ANDREAS J. HIRSCH
Curator at KUNST HAUS WIEN, writer and photographer, Austria
We see photographs almost devoid of people, only in two occasions there seem to be people visible in reflections. Some photographs show life animals, others artificial ones. Most of the nature visible is artificial as well, as in a zoo or in a museum. One photograph indicates a circus or similar form of entertainment. Only one photograph contains text, the line “HERE IS ALWAYS THERE”, and it show a structure which seems to be part of a railway station. Again no people to be seen. – And Noortje insited that her photographs were actually about people.
In fact, people are responsible for almost everything that can be seen on those photographs. It is a man-made world that Noortje is showing us. We may suspect that it is owed to the patience of the photographer that there are (almost) no people visible, but also a different scenario could have taken place: That the pictures show a world without people, a recurring theme in an apocalyptic sub-genre of science-fiction literature. It was a genre which was especially famous when the knowledge about the global destruction potential of nuclear warfare hit the public mind in the 1950ies and 1960ies. The space suit in image 4 seems to support this version, while the animals strangely do not disturb it. Animals have also returned to Chernobyl, which is still toxic land.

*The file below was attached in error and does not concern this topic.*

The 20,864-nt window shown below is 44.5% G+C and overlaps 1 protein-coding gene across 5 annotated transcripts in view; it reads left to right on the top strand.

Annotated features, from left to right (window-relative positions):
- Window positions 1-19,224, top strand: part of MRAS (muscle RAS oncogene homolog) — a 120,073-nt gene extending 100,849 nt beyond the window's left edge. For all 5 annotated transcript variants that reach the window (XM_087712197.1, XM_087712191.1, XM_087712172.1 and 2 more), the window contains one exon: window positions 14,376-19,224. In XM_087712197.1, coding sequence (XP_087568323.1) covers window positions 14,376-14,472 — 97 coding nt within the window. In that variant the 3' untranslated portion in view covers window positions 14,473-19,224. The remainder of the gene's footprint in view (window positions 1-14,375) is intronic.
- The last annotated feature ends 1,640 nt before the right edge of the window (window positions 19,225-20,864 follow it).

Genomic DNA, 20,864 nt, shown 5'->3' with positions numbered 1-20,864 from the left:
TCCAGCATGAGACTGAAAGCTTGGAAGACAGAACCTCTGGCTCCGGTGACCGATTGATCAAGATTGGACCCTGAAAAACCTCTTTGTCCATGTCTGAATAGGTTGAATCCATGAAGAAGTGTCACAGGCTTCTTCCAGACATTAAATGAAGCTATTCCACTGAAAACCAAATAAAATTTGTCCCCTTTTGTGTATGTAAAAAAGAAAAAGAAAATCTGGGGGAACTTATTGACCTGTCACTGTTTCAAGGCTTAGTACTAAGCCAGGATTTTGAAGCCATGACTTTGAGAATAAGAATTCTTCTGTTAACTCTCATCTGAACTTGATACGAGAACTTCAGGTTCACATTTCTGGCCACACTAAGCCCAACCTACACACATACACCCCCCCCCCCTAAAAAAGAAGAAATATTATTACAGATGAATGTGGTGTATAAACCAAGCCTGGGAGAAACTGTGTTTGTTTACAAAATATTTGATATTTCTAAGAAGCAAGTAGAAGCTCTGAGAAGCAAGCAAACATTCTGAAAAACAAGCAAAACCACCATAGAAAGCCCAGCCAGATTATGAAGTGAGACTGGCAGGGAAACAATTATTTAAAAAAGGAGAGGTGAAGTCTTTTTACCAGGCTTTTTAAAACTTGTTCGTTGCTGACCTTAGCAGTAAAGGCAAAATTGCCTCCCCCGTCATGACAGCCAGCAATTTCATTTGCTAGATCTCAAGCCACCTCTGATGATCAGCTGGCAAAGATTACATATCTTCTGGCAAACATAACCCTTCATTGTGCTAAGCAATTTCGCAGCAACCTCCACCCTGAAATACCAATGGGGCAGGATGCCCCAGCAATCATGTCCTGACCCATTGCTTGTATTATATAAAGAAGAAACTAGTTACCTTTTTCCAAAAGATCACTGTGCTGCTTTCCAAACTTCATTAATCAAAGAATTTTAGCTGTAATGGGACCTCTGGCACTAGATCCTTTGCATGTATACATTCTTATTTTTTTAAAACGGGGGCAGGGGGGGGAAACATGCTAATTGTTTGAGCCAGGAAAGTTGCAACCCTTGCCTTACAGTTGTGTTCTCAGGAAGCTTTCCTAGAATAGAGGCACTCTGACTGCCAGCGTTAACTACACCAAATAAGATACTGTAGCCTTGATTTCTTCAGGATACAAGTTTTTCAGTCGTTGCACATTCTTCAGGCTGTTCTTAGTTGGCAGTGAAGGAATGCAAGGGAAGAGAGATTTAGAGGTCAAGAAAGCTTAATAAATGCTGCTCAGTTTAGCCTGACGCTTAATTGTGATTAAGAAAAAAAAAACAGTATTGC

The horse is also the only living being in the series that comes real close to the camera, almost getting in touch with it. – I notice that when looking at the photographs so far, I am never referring to the photographer, which I would usually be inclined to do. Maybe the feeling of abandonment is so strong that we feel alone in and with the scenes and that the photography seems anonymous. Which, I would be inclined to say, is a compliment to the photographer.
The prevailing feeling of abandonment in a double sense in those photographs and the dream-like, failing efforts of orienting ourselves – all this perfectly relates to the partially intuited and imagined ancestor. It is an interesting way to go that also seems to be consistent with Noortje’s other photographic work. The missing link of fact and fiction, of knowledge and imagination, of text and photographs has been found.